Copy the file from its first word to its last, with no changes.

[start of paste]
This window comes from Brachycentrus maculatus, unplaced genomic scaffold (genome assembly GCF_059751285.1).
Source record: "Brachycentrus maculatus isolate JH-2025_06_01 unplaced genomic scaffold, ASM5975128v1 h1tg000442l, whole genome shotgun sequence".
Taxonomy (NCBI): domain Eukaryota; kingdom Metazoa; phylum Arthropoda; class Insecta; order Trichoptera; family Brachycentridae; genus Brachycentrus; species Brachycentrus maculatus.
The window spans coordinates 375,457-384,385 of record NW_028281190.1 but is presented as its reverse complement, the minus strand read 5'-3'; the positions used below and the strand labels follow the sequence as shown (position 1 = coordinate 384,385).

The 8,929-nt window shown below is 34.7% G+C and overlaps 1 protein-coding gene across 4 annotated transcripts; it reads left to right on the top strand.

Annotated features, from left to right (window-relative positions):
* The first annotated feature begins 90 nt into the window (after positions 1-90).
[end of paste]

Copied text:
This window comes from Brachycentrus maculatus, unplaced genomic scaffold (genome assembly GCF_059751285.1).
Source record: "Brachycentrus maculatus isolate JH-2025_06_01 unplaced genomic scaffold, ASM5975128v1 h1tg000442l, whole genome shotgun sequence".
Taxonomy (NCBI): domain Eukaryota; kingdom Metazoa; phylum Arthropoda; class Insecta; order Trichoptera; family Brachycentridae; genus Brachycentrus; species Brachycentrus maculatus.
The window spans coordinates 375,457-384,385 of record NW_028281190.1 but is presented as its reverse complement, the minus strand read 5'-3'; the positions used below and the strand labels follow the sequence as shown (position 1 = coordinate 384,385).

The 8,929-nt window shown below is 34.7% G+C and overlaps 1 protein-coding gene across 4 annotated transcripts; it reads left to right on the top strand.

Annotated features, from left to right (window-relative positions):
* The first annotated feature begins 90 nt into the window (after positions 1-90).